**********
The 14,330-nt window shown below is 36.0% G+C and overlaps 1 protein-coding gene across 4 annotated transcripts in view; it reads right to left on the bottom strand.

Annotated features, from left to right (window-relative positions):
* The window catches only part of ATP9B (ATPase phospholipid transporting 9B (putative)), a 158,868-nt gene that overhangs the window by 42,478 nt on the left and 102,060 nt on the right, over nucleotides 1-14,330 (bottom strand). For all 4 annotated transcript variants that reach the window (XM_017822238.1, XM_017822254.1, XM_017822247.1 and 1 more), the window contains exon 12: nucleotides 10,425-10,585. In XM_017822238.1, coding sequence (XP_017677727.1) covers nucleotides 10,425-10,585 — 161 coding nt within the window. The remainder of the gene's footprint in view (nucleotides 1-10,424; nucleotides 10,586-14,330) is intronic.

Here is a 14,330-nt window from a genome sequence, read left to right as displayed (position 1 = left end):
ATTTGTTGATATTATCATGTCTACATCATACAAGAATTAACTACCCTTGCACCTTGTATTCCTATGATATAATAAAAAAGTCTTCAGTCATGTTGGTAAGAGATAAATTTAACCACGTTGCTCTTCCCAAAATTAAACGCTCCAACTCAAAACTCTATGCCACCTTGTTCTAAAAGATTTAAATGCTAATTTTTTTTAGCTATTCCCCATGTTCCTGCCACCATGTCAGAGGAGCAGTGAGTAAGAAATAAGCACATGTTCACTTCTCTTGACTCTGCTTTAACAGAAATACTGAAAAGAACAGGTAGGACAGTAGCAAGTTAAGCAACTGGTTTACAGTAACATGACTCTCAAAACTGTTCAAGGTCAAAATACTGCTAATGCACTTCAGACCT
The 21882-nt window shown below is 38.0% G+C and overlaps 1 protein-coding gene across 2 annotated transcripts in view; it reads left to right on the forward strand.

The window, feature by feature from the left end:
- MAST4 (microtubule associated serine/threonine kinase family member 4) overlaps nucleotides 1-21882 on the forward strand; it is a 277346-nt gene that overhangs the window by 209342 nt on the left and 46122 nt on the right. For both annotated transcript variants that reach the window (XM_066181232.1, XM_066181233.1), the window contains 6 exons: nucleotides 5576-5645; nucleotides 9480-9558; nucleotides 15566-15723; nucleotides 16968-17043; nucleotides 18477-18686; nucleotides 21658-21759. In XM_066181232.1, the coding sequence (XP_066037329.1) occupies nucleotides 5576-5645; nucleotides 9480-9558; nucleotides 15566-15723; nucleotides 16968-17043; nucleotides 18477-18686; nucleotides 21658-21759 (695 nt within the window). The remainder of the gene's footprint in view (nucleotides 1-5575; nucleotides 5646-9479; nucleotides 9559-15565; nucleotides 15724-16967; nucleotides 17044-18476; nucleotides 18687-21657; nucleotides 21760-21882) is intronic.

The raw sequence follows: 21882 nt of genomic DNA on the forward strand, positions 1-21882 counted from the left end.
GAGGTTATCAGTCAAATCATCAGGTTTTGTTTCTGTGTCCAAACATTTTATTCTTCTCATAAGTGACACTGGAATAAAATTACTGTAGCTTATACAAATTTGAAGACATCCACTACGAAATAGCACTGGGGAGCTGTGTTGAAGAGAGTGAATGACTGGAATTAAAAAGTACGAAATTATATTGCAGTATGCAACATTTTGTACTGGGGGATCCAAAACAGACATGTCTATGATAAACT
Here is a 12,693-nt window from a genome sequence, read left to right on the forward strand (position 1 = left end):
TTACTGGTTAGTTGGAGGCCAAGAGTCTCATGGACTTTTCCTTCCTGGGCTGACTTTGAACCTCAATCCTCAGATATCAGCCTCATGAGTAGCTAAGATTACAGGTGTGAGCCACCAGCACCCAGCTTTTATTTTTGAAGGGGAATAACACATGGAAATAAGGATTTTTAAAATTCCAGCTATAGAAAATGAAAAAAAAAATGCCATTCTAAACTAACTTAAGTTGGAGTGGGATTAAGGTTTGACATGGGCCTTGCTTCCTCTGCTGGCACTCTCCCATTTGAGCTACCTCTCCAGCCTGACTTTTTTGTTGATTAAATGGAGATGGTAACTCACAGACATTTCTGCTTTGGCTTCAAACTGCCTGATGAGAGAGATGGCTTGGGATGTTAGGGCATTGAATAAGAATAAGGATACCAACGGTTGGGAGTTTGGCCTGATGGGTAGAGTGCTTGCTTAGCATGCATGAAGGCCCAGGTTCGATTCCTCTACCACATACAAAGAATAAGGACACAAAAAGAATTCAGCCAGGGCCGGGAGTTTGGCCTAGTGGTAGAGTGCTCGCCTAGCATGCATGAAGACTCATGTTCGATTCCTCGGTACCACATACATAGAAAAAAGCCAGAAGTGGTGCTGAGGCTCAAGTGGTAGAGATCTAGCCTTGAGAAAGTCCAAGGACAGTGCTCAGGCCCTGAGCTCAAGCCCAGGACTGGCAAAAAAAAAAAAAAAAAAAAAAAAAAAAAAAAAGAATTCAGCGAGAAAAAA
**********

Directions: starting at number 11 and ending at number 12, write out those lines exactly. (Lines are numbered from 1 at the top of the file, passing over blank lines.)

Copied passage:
Here is a 12,693-nt window from a genome sequence, read left to right on the forward strand (position 1 = left end):
TTACTGGTTAGTTGGAGGCCAAGAGTCTCATGGACTTTTCCTTCCTGGGCTGACTTTGAACCTCAATCCTCAGATATCAGCCTCATGAGTAGCTAAGATTACAGGTGTGAGCCACCAGCACCCAGCTTTTATTTTTGAAGGGGAATAACACATGGAAATAAGGATTTTTAAAATTCCAGCTATAGAAAATGAAAAAAAAAATGCCATTCTAAACTAACTTAAGTTGGAGTGGGATTAAGGTTTGACATGGGCCTTGCTTCCTCTGCTGGCACTCTCCCATTTGAGCTACCTCTCCAGCCTGACTTTTTTGTTGATTAAATGGAGATGGTAACTCACAGACATTTCTGCTTTGGCTTCAAACTGCCTGATGAGAGAGATGGCTTGGGATGTTAGGGCATTGAATAAGAATAAGGATACCAACGGTTGGGAGTTTGGCCTGATGGGTAGAGTGCTTGCTTAGCATGCATGAAGGCCCAGGTTCGATTCCTCTACCACATACAAAGAATAAGGACACAAAAAGAATTCAGCCAGGGCCGGGAGTTTGGCCTAGTGGTAGAGTGCTCGCCTAGCATGCATGAAGACTCATGTTCGATTCCTCGGTACCACATACATAGAAAAAAGCCAGAAGTGGTGCTGAGGCTCAAGTGGTAGAGATCTAGCCTTGAGAAAGTCCAAGGACAGTGCTCAGGCCCTGAGCTCAAGCCCAGGACTGGCAAAAAAAAAAAAAAAAAAAAAAAAAAAAAAAAAGAATTCAGCGAGAAAAAA